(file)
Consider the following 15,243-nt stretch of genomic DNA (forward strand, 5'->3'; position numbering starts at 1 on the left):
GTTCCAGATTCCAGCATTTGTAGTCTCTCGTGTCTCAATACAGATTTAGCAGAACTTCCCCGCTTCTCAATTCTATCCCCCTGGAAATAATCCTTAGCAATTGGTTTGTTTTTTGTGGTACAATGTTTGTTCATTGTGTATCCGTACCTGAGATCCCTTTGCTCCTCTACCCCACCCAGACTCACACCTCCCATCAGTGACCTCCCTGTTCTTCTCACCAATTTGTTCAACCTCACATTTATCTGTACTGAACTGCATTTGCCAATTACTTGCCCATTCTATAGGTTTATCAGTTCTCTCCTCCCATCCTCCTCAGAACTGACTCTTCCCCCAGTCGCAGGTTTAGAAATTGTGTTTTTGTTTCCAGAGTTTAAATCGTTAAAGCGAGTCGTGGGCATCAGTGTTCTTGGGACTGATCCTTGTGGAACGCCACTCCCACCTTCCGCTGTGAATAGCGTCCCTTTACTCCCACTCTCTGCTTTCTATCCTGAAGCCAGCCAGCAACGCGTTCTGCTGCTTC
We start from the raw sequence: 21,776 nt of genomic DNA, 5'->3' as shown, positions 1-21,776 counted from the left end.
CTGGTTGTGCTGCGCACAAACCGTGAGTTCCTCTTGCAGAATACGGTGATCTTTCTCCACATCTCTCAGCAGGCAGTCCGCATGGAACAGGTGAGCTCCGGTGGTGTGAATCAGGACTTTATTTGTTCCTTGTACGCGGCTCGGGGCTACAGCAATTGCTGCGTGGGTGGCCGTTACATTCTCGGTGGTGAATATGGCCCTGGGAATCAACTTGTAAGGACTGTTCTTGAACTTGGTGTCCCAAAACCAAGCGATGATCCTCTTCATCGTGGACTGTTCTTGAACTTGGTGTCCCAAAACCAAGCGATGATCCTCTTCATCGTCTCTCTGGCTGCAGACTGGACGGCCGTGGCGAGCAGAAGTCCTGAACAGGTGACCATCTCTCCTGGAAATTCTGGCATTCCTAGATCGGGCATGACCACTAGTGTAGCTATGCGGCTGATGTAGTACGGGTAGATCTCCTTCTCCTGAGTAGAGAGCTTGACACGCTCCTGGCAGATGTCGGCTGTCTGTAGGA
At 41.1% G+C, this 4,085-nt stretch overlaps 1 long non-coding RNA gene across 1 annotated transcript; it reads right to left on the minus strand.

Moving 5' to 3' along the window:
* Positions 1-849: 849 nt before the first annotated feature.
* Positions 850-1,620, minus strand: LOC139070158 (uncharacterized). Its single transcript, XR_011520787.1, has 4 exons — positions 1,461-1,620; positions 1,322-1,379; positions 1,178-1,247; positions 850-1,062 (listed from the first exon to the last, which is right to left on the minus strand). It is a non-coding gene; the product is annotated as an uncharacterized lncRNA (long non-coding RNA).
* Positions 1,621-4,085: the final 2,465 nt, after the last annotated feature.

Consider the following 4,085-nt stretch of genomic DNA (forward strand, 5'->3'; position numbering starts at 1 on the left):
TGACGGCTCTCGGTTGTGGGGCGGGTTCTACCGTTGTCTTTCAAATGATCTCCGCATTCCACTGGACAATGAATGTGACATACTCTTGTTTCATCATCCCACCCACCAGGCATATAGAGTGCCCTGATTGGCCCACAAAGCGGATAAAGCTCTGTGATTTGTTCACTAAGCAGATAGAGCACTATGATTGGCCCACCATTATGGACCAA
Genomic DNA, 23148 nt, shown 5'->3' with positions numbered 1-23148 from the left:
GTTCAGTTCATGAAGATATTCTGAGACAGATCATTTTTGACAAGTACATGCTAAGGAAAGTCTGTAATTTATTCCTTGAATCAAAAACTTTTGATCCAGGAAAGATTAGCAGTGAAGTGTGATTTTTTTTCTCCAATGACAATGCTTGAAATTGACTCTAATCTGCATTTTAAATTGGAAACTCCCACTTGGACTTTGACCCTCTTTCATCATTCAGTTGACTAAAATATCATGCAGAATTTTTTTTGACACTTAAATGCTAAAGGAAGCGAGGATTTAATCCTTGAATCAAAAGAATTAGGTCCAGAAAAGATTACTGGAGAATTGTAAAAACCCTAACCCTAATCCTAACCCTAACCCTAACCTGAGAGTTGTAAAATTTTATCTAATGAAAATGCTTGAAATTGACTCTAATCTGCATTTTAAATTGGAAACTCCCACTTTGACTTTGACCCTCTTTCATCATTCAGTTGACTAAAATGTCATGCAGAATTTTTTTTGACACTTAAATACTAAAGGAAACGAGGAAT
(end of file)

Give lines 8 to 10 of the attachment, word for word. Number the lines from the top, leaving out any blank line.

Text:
* Positions 850-1,620, minus strand: LOC139070158 (uncharacterized). Its single transcript, XR_011520787.1, has 4 exons — positions 1,461-1,620; positions 1,322-1,379; positions 1,178-1,247; positions 850-1,062 (listed from the first exon to the last, which is right to left on the minus strand). It is a non-coding gene; the product is annotated as an uncharacterized lncRNA (long non-coding RNA).
* Positions 1,621-4,085: the final 2,465 nt, after the last annotated feature.

Consider the following 4,085-nt stretch of genomic DNA (forward strand, 5'->3'; position numbering starts at 1 on the left):